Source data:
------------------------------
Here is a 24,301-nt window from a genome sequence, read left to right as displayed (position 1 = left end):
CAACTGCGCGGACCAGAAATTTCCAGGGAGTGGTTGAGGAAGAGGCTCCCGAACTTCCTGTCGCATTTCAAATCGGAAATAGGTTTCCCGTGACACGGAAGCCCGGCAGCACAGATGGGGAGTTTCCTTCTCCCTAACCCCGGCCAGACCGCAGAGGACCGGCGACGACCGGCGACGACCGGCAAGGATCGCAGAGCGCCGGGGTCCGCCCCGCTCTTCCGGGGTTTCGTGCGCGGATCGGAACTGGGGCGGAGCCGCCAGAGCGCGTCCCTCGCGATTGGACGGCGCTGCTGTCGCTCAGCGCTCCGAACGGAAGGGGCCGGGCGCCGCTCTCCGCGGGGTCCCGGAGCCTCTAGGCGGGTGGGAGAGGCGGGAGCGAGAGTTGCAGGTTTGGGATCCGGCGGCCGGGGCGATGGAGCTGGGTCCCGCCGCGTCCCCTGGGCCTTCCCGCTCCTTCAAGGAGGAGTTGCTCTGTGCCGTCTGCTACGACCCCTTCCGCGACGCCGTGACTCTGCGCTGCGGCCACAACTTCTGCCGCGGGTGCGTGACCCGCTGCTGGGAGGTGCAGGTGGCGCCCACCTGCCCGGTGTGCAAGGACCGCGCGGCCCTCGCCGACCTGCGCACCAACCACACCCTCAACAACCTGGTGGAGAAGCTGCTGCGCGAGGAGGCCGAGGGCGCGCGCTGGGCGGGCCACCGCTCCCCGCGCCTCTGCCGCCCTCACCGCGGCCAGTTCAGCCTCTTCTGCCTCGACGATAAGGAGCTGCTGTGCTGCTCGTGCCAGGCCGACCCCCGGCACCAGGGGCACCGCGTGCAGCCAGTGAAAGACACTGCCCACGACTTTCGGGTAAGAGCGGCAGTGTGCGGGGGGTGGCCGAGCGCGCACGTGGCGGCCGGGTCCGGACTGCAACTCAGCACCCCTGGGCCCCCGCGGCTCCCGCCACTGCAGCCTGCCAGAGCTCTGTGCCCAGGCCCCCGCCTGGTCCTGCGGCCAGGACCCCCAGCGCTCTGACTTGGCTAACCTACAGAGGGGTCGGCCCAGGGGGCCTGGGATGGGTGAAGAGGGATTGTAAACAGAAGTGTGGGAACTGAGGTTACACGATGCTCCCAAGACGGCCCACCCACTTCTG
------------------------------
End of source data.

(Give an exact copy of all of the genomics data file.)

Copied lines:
Here is a 24,301-nt window from a genome sequence, read left to right as displayed (position 1 = left end):
CAACTGCGCGGACCAGAAATTTCCAGGGAGTGGTTGAGGAAGAGGCTCCCGAACTTCCTGTCGCATTTCAAATCGGAAATAGGTTTCCCGTGACACGGAAGCCCGGCAGCACAGATGGGGAGTTTCCTTCTCCCTAACCCCGGCCAGACCGCAGAGGACCGGCGACGACCGGCGACGACCGGCAAGGATCGCAGAGCGCCGGGGTCCGCCCCGCTCTTCCGGGGTTTCGTGCGCGGATCGGAACTGGGGCGGAGCCGCCAGAGCGCGTCCCTCGCGATTGGACGGCGCTGCTGTCGCTCAGCGCTCCGAACGGAAGGGGCCGGGCGCCGCTCTCCGCGGGGTCCCGGAGCCTCTAGGCGGGTGGGAGAGGCGGGAGCGAGAGTTGCAGGTTTGGGATCCGGCGGCCGGGGCGATGGAGCTGGGTCCCGCCGCGTCCCCTGGGCCTTCCCGCTCCTTCAAGGAGGAGTTGCTCTGTGCCGTCTGCTACGACCCCTTCCGCGACGCCGTGACTCTGCGCTGCGGCCACAACTTCTGCCGCGGGTGCGTGACCCGCTGCTGGGAGGTGCAGGTGGCGCCCACCTGCCCGGTGTGCAAGGACCGCGCGGCCCTCGCCGACCTGCGCACCAACCACACCCTCAACAACCTGGTGGAGAAGCTGCTGCGCGAGGAGGCCGAGGGCGCGCGCTGGGCGGGCCACCGCTCCCCGCGCCTCTGCCGCCCTCACCGCGGCCAGTTCAGCCTCTTCTGCCTCGACGATAAGGAGCTGCTGTGCTGCTCGTGCCAGGCCGACCCCCGGCACCAGGGGCACCGCGTGCAGCCAGTGAAAGACACTGCCCACGACTTTCGGGTAAGAGCGGCAGTGTGCGGGGGGTGGCCGAGCGCGCACGTGGCGGCCGGGTCCGGACTGCAACTCAGCACCCCTGGGCCCCCGCGGCTCCCGCCACTGCAGCCTGCCAGAGCTCTGTGCCCAGGCCCCCGCCTGGTCCTGCGGCCAGGACCCCCAGCGCTCTGACTTGGCTAACCTACAGAGGGGTCGGCCCAGGGGGCCTGGGATGGGTGAAGAGGGATTGTAAACAGAAGTGTGGGAACTGAGGTTACACGATGCTCCCAAGACGGCCCACCCACTTCTG